Encrypting stored data. Aalto University , autumn 2011. Outline. Scenarios File encryption Encrypting file system Full disk encryption Data recovery Simple applications of cryptography Good examples of how difficult it is a build secure systems
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Encrypting stored data Aalto University, autumn 2011
Outline • Scenarios • File encryption • Encrypting file system • Full disk encryption • Data recovery • Simple applications of cryptography • Good examples of how difficult it is a build secure systems [These slides are partly based on Microsoft material.]
Data encryption • Scenarios: • lost and stolen laptop computers • stolen servers • decommissioning hard disks Risk of disclosure of confidential data • The obvious solution: encrypt data on disk • But computer security is never quite so simple: • Security often conflicts with usability • Security often conflicts with reliability; plan for data recoveryis needed • System design mistakes or programming errors could compromise data
******* Simple file encryption • User enterspassphrase • Passphrase hashed with a cryptographic hash functionto produce a key • File encrypted with the key • E.g. EAS in CBC mode • Decryptionwiththe samekey • Examples: crypt(1), GPG 1 SHA-1 2 d70f3619a209b15 Our plan is.… 3 % gpg --output ciphertext.gpg --symmetric plaintext.docEnter passphrase:
Limitations of file encryption • Encrypting a file normally creates an encrypted copy; what happens to the old plaintext file? • No guarantee that the plaintext is not left on the disk • Word processors and other software create temporary files and backup copies • Unencrypted versions and fragments of the file may be left in locations that the user does not even know about • There are tools for deleting temporary files and for wiping free disk space, but none is completely reliable
Wiping files • Deleting a file simply marks the space free but does not erase the contents • Raw data is still on the disk and can be read • Overwriting a file may erase the old contents but there is no guarantee • File system may organize data in unexpected ways: backups, revision control, copy on write, journal, etc. • Wiping all empty disk space by overwriting • Deletes a lot of data but also no guarantee • Disk drive behavior is not always controllable by the file system driver: bad blocks, optimizations • Solid state disks (SSD) write in complex patterns • Magnetic data remanence: magnetic medium may retain traces of previous contents even after overwritten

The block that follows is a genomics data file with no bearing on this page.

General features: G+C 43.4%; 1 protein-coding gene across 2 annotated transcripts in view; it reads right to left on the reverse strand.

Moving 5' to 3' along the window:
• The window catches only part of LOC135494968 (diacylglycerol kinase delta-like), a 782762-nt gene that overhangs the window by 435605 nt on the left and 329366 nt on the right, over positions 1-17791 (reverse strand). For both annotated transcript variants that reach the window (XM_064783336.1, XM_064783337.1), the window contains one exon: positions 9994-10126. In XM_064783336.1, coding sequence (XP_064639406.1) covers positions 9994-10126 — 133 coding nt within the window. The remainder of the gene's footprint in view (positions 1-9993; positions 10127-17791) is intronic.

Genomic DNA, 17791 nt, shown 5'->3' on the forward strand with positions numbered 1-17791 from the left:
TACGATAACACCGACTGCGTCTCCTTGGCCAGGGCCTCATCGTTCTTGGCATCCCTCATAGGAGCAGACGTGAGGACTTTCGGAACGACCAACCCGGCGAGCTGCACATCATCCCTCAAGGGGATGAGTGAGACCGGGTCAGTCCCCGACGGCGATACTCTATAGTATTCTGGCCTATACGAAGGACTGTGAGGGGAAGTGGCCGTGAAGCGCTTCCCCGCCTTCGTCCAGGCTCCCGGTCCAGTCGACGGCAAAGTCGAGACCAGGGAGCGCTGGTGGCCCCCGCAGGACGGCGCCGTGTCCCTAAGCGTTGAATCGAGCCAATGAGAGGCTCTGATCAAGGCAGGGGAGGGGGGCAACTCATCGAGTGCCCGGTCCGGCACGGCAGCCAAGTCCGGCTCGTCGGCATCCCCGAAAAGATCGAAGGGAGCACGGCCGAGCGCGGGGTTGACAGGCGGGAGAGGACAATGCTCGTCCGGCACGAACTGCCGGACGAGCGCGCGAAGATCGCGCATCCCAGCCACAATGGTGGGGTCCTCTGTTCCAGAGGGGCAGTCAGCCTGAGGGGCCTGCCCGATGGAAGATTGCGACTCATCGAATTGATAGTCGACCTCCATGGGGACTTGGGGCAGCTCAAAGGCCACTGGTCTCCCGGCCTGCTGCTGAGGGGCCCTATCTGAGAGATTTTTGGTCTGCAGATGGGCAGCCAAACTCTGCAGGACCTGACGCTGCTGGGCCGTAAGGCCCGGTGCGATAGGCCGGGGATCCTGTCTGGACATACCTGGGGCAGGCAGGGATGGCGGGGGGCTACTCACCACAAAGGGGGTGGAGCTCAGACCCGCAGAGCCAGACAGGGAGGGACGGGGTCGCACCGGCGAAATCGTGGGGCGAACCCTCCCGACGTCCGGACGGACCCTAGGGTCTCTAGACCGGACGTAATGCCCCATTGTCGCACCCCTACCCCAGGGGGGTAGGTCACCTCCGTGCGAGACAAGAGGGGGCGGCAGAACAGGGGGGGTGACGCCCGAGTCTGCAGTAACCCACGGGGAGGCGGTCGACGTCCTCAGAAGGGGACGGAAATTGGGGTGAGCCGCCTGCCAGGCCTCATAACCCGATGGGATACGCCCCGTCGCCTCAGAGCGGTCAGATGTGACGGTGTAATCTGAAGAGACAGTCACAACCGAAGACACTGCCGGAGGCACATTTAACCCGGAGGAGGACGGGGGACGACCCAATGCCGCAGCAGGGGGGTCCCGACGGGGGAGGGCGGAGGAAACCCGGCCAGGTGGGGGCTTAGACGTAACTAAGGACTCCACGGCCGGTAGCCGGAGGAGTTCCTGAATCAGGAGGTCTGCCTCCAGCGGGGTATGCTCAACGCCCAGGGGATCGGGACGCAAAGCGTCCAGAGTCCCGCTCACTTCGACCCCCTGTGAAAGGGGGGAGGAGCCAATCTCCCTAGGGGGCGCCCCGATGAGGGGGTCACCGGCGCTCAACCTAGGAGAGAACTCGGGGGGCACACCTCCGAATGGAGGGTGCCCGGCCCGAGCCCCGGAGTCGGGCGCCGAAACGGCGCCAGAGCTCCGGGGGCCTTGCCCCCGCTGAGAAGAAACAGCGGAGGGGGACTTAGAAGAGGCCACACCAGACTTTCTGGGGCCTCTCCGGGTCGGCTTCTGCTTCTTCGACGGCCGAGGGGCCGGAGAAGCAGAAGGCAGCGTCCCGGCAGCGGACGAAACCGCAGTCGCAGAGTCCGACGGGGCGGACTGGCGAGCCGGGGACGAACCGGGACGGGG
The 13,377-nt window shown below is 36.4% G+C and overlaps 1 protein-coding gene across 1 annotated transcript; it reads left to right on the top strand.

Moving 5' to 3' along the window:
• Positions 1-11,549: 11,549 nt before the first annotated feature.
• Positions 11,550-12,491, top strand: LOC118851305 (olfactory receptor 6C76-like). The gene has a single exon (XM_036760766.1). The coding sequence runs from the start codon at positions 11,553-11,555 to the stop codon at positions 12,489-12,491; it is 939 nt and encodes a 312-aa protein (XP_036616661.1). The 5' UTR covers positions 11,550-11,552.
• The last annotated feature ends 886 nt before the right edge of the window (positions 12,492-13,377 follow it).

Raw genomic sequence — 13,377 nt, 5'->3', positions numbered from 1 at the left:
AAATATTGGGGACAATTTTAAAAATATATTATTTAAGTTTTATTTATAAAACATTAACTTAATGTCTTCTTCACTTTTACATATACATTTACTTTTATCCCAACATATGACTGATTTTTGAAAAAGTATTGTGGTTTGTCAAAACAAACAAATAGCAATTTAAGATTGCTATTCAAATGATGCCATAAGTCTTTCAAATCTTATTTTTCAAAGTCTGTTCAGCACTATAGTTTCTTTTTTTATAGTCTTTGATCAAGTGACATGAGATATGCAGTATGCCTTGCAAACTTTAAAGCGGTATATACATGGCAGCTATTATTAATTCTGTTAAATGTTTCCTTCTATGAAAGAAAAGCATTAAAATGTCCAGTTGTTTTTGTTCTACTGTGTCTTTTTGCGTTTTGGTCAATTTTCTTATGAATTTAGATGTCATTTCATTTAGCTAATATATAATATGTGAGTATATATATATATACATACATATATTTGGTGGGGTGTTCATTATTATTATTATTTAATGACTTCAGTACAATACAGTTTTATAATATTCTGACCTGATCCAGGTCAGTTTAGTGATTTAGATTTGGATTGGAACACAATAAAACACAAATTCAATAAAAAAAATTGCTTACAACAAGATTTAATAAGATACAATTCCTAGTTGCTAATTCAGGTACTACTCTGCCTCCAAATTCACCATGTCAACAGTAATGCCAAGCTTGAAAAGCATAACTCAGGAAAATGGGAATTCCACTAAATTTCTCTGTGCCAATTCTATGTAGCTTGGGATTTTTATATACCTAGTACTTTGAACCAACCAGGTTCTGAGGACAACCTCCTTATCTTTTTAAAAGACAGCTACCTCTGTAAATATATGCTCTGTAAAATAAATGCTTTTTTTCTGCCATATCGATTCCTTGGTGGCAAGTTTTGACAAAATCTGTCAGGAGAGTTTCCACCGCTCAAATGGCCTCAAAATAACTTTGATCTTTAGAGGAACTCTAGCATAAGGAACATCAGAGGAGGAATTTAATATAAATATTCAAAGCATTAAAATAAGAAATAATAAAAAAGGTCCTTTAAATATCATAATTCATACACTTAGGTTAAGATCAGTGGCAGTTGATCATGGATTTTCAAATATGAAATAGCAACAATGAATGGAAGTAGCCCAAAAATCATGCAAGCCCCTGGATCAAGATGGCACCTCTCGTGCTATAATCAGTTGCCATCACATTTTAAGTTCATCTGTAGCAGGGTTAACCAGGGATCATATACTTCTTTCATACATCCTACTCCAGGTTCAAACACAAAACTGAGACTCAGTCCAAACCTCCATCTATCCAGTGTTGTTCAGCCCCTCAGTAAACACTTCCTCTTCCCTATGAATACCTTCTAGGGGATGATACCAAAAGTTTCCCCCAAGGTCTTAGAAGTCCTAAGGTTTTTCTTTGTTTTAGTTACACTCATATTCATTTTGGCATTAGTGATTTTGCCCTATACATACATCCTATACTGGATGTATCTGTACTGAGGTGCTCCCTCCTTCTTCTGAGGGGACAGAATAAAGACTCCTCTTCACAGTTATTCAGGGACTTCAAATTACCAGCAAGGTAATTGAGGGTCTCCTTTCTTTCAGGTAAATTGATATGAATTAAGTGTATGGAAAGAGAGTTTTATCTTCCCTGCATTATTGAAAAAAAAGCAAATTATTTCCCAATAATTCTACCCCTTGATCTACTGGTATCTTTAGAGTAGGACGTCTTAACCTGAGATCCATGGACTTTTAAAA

Windows encrypting file system (EFS) • Encryption is a file attribute • Possible to enable encryption for all files in a folder new files encrypted • Files are readable only when the user is logged in • Encryption and decryption are transparent to applications • Similar products exist for Unix butnone in wideuse
EFS key management *) DPAPI = Data Protectionapplicationprogramminginterface 1 • User logs in, enters password • Hashed to produce key • Used to decrypt User’s Master Key • Used to decrypt User’s Private EFS Key • Used to decrypt File Encryption Key (FEK) • Used to encrypt on write and decrypt on read key 2 PBKDF2 User’s DPAPI*Master Key 3 Profile User’s PrivateEFS Key 4 Profile RSA FEK $EFS alternate data stream 5 Plaintextfile 6 d70f3619a209b15 Our plan is.… EncryptedFile AES or 3DES
EFS limitations • Encrypts contents of specific files • User password or smartcard needed for decryption • System has no access to encrypted files unless user logs in • Cannot index files offline without the password • Backups contain encrypted files, not the plaintext • When encrypting plaintext files, the original file is not wiped, just deleted; the data remains on the disk • User must remember to create the file in an encrypted folder • Transparent decryption • e.g. data decrypted transparently when copying to a file share over network or to an un-encrypted FAT partition • Some data is not encrypted: • folder and file names • temp files, earlier unencrypted versions, printer spool • registry, system files and logs • page file can now be encrypted but requires policy configuration • Hibernation filemay contain decryption keys
Trojans, root kits etc. • EFS data is vulnerable to Trojans, viruses and key loggers • Attacker with access to hardware can compromise OS and install a root kit or key logger • Note that these are different problems than laptop theft and loss • Stolen laptops are usually not returned to owner after they are compromised
Full disk encryption • Entire disk encrypted: • Protects all information on disk • Easier to use correctly than EFS • Products are available from various hardware and software vendors including hard disk manufacturers • Password, key or physical token required to boot or to mount disk;thereafter transparent • Usability and reliability issues? • No unsupervised reboot or wakeup • In software-based products: • Password must be strong enough to resist brute-force guessing • Hibernation is problem need a hardware solution
Trusted platform module • Trusted hardware enables some things that otherwise would be impossible • Trusted platform module (TPM) is a smart-like module on the computer motherboard • Holds crypto keys and platform measurements in platform configuration registers (PCR) • Useful TPM operations: • TMP_Seal: encrypt data — in any platform configuration • TPM_Unseal: decrypt the data, but only if the platform configuration is the same as when sealing
Windows BitLocker • Full-volume encryption in Windows • Uses TPM for key management • Optional PIN input and/or USB dongle at boot time • System volume must be NTFS, data disks can also be FAT • Sealing the entire system partition: • Encrypt data with a symmetric key • Seal the key; store sealed key on disk; unseal when booting • TPM will check the OS integrity before unsealing the key • Can boot to another OS but then cannot unseal the Windows partition cannot bypass OS access controls • For a stolen laptop, forces the thief to hardware attack against TPM
BitLocker partitions Windows partition contains: Volume metadata with MAC Encrypted OS Encrypted page file Encrypted temp files Encrypted data Encrypted hibernation file 1.5 GB EncryptedWindows partition Boot partition Boot partition contains: MBROS loaderBoot utilities